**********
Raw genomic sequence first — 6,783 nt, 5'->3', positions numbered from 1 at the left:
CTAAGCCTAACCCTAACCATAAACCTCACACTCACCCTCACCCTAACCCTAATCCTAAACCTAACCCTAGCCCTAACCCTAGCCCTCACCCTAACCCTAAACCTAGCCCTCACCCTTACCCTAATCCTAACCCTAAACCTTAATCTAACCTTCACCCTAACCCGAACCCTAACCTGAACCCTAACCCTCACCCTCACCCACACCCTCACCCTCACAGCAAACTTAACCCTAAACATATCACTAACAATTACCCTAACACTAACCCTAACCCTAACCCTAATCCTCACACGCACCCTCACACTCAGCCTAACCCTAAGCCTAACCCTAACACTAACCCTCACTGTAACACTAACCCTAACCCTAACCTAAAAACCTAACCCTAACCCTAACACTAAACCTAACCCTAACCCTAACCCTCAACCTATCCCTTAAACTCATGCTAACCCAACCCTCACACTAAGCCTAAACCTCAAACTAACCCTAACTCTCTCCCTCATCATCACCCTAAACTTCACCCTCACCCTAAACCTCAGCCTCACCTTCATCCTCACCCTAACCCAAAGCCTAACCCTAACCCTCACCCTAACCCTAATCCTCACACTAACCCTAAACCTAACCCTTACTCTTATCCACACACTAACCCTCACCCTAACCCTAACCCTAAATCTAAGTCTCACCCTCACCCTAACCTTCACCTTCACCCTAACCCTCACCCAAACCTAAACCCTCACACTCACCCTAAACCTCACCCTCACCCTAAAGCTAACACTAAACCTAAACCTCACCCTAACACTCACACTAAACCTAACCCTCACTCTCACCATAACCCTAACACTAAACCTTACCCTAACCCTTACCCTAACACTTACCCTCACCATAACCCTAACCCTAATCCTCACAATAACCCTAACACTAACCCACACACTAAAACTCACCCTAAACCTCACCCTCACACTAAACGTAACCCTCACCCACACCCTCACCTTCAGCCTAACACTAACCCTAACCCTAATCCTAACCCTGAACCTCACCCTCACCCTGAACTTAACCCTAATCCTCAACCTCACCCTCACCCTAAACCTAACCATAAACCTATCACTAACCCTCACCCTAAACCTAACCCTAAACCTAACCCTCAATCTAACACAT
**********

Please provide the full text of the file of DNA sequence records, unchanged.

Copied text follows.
Raw genomic sequence first — 6,783 nt, 5'->3', positions numbered from 1 at the left:
CTAAGCCTAACCCTAACCATAAACCTCACACTCACCCTCACCCTAACCCTAATCCTAAACCTAACCCTAGCCCTAACCCTAGCCCTCACCCTAACCCTAAACCTAGCCCTCACCCTTACCCTAATCCTAACCCTAAACCTTAATCTAACCTTCACCCTAACCCGAACCCTAACCTGAACCCTAACCCTCACCCTCACCCACACCCTCACCCTCACAGCAAACTTAACCCTAAACATATCACTAACAATTACCCTAACACTAACCCTAACCCTAACCCTAATCCTCACACGCACCCTCACACTCAGCCTAACCCTAAGCCTAACCCTAACACTAACCCTCACTGTAACACTAACCCTAACCCTAACCTAAAAACCTAACCCTAACCCTAACACTAAACCTAACCCTAACCCTAACCCTCAACCTATCCCTTAAACTCATGCTAACCCAACCCTCACACTAAGCCTAAACCTCAAACTAACCCTAACTCTCTCCCTCATCATCACCCTAAACTTCACCCTCACCCTAAACCTCAGCCTCACCTTCATCCTCACCCTAACCCAAAGCCTAACCCTAACCCTCACCCTAACCCTAATCCTCACACTAACCCTAAACCTAACCCTTACTCTTATCCACACACTAACCCTCACCCTAACCCTAACCCTAAATCTAAGTCTCACCCTCACCCTAACCTTCACCTTCACCCTAACCCTCACCCAAACCTAAACCCTCACACTCACCCTAAACCTCACCCTCACCCTAAAGCTAACACTAAACCTAAACCTCACCCTAACACTCACACTAAACCTAACCCTCACTCTCACCATAACCCTAACACTAAACCTTACCCTAACCCTTACCCTAACACTTACCCTCACCATAACCCTAACCCTAATCCTCACAATAACCCTAACACTAACCCACACACTAAAACTCACCCTAAACCTCACCCTCACACTAAACGTAACCCTCACCCACACCCTCACCTTCAGCCTAACACTAACCCTAACCCTAATCCTAACCCTGAACCTCACCCTCACCCTGAACTTAACCCTAATCCTCAACCTCACCCTCACCCTAAACCTAACCATAAACCTATCACTAACCCTCACCCTAAACCTAACCCTAAACCTAACCCTCAATCTAACACAT